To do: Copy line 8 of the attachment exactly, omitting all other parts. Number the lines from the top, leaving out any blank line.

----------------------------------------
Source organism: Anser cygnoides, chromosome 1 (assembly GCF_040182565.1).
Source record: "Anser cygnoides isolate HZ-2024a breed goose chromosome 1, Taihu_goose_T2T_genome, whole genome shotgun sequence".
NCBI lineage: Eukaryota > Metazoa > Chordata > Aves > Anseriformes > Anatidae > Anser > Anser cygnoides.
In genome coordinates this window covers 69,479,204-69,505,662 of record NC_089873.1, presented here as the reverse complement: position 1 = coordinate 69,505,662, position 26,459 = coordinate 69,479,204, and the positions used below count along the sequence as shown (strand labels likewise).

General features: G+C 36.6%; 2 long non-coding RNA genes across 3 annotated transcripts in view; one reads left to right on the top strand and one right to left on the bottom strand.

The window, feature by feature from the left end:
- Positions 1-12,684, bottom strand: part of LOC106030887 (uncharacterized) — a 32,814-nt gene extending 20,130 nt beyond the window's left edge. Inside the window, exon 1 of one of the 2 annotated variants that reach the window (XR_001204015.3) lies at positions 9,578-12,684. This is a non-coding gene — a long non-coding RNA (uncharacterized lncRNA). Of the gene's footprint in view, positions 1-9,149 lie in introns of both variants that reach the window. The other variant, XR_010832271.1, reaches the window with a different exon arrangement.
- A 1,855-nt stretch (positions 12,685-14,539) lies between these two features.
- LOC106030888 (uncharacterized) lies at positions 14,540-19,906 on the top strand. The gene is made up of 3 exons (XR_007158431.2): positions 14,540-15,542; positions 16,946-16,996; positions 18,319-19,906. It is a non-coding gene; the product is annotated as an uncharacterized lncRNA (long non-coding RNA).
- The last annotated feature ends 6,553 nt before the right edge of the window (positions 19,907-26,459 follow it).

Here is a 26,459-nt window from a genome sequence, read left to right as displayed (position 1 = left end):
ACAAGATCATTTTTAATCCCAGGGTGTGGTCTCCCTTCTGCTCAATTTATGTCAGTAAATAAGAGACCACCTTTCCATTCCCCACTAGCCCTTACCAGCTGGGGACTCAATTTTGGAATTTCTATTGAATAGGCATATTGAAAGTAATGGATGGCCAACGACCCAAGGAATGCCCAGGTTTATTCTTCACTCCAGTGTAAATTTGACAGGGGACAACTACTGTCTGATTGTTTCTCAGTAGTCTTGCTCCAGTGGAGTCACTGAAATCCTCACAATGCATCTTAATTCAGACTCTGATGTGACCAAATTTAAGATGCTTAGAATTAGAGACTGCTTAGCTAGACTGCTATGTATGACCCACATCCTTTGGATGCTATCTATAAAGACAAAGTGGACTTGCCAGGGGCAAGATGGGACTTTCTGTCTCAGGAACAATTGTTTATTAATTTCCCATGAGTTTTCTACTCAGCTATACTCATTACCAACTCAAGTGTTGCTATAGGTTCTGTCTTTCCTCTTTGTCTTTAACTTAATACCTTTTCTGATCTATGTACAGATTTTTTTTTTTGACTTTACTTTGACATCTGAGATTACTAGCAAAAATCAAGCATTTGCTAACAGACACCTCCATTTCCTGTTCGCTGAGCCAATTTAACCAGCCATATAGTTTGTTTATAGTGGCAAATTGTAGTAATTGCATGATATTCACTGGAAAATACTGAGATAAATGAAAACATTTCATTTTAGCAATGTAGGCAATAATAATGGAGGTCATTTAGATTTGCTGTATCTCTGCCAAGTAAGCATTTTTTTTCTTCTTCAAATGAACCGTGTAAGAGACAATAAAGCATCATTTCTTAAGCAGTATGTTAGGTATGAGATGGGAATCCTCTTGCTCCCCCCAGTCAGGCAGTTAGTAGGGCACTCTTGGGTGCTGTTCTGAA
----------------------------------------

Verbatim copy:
- A 1,855-nt stretch (positions 12,685-14,539) lies between these two features.